Test Objects, Not Methods

Posted July 16, 2009 by Industrial Logic

Black BoxI'm so often asked: "When microtesting, doing TDD, is it okay to test a private method?" The answer, at least literally speaking, is no! Let me explain. Imagine I begin test-driving a new object. As I consider my first test, I have to answer a design question: "What does this object do?" In other words, what can other objects ask of it and what should they expect to get or happen? I decide, then merrily go about writing tests to tease out the interesting details of this general behavior. Before long, I find something I need this object to do that complicates things. Complicates them to a point that tempts me to ponder, "Gee, I could just expose that new tricky private method by making it protected and test its logic directly. That sure would make things cleaner and simpler." And in one sense, I'd be right - that code deserves its own tests. But in a more important sense, I'd be wrong. Wrong in that what I should have realized is that this private method on Object A is really just begging to be the public method on a new Object B.
 
This private method really just wants to be a public method on another new object! Boom, I've just made a design decision! And wow, one that was driven out of just listening to my tests.
 
That method was private on Object A because it wasn't part of its "observable behavior." It wasn't "what the object does," it was an implementation detail of "how it does it." As soon as I started testing it directly, I had broken the fundamental rule of testing only the observable behavior of objects. I had started "testing methods" and, worse, a private one at that! Instead, I can and should remain true to the rule by making that logic the observable behavior of another object, one that my top-level object will then delegate to. Under the covers, interestingly, what's really happened is that I've paid homage to the Single Responsibility Principle. Upon making the decision about what that original object "does," I had established its responsibility, and embarked on encoding that into its tests. Once I wanted tests outside the scope of that established responsibility, I had found a new object, a new abstraction, asking for that behavior as its responsibility. This is primarily why the idea of microtesting being "white-box" testing so bothers me; microtesting is still "black-box" testing, and the box you shouldn't be looking inside of is the object. So, coming full circle, hopefully you'll see and agree how this boils down to a simple but powerful rule of thumb:
Keep yourself focused on writing tests for the desired behavior of your objects, rather than for the methods they contain.
When you can do this, you're sure to get more of TDD's real benefit - its power as a design tool!
  • pschwarz

    Back in 2009 I left a comment but it seems to have been deleted. So here it is again:

    Good post…here is what Rainsberger says in ‘JUnit Recipes – Practical Methods for Programmer Testing’:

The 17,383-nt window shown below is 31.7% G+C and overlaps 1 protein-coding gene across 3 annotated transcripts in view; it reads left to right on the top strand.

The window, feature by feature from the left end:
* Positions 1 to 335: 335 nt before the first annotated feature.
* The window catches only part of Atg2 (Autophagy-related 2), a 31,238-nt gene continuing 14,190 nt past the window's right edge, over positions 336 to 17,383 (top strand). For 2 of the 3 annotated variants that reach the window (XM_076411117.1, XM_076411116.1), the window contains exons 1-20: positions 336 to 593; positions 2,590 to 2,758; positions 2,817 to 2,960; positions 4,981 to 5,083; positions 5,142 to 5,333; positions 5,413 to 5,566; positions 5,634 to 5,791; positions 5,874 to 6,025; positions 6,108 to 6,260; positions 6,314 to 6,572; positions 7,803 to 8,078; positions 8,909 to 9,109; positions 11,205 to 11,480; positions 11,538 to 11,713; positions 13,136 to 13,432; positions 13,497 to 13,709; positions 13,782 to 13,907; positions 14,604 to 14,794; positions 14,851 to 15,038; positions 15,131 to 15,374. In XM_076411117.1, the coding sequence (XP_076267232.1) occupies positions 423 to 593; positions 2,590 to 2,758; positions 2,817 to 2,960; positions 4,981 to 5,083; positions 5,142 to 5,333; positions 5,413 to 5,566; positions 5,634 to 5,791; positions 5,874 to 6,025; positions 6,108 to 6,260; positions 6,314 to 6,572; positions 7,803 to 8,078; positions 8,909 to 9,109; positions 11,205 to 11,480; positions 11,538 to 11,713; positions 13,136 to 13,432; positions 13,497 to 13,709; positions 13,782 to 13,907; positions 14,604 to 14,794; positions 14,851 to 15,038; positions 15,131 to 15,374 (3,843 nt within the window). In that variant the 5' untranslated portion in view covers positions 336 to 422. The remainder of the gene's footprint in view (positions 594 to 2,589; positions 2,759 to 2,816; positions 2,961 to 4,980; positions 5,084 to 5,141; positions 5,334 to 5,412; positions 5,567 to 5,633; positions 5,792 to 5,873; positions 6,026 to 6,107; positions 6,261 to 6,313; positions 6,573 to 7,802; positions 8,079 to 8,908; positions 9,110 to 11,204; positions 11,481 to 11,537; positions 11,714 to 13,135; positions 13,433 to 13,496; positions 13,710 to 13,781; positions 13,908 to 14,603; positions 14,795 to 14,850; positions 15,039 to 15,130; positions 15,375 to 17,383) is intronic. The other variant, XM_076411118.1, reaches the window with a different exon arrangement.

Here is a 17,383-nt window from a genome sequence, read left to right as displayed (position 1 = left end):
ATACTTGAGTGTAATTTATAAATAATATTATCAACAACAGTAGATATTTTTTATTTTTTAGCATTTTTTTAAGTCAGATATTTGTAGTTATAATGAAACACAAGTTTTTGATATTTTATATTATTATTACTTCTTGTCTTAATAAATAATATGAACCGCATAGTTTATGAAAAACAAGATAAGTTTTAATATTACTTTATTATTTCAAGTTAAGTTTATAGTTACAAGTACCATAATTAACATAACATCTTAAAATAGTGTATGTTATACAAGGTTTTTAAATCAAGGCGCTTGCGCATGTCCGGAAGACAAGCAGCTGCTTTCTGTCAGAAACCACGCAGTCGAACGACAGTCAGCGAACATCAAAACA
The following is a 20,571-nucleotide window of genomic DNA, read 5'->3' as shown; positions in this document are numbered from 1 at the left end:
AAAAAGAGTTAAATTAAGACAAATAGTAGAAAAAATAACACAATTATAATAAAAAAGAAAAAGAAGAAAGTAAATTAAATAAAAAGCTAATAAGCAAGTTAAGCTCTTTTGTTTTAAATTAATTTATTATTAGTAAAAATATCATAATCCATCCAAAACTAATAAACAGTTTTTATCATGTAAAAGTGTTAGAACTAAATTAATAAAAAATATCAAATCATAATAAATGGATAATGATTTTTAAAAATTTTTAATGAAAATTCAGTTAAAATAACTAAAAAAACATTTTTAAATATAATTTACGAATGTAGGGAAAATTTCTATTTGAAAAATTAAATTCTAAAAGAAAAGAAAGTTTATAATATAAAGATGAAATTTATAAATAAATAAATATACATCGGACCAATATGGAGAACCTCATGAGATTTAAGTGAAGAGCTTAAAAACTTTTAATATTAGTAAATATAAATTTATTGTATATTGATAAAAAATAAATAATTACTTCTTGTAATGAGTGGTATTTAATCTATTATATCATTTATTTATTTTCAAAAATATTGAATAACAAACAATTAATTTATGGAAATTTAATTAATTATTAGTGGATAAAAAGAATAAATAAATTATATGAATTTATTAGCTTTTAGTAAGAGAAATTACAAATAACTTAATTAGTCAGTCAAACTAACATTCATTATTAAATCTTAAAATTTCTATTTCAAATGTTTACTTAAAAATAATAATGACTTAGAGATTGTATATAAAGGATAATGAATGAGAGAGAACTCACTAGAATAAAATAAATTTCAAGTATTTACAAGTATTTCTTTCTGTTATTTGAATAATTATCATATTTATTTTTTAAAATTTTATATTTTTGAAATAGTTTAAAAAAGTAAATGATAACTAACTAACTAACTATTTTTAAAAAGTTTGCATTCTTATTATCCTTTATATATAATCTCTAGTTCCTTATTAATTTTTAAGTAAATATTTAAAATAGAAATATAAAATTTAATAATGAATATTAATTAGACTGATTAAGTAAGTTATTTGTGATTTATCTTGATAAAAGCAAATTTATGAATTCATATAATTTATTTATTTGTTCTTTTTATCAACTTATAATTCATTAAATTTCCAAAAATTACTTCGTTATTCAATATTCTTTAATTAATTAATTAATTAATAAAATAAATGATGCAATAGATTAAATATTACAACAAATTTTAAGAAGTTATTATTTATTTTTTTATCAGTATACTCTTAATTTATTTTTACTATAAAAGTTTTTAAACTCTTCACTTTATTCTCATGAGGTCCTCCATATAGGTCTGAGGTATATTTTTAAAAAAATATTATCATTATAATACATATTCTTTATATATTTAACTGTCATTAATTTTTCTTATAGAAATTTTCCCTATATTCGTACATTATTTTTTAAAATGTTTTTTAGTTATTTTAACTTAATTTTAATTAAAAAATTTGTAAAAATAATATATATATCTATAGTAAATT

As you begin testing behaviour, rather than methods, your design will tend to show certain characteristics. In particular, there will be a public method for each operation, representing an “entry point” for exercising the behaviour. For a collection, these operations include add() and remove(). Behind this public method there may be non-public methods that the former invokes to help do its work. For a collection, these “helpers” may include resizing a dynamically sized collection when the underlying data structure runs out of space. This is part of the add() behaviour but not necessarily a method you expect the outside word to invoke.Typically you extract blocks of code and place them in private methods. There will come a time during the testing of a complex bit of behaviour that you will want to test one of those private methods on its own. If you want to write a test for that private method, the design may be telling you that the method does something more interesting than merely helping out the rest of the class’s public interface. Whatever that helper method does, it is complex enough to warrant its own test, so perhaps what you really have is a method that belongs to another class – a collaborator of the first. If you extract the smaller class from the larger one, the helper method you want to test becomes part of the newly extracted class’s public interface, so it is now “out in the open” and visible to the test you are trying to write. Moreover, by applying this refactoring, you have taken a class that had (at least) two independent responsibilities and split it into two classes, each with its own responsibility. This supports the Single Responsibility Principle of OO programming, as Bob Martin describes it.

    And here is Feathers in “Working Effectively with Legacy Code”

    “This question comes up over and over again from people new to unit testing: “How do I test private methods?”. Many people spend a lot of time trying to figure out how to get around this problem, but […] the real answer is that if you have the urge to test a private method, the method shouldn’t be private; if making the method public bothers you, chances are, it is because it is part of a separate responsibility: it should be on another class.”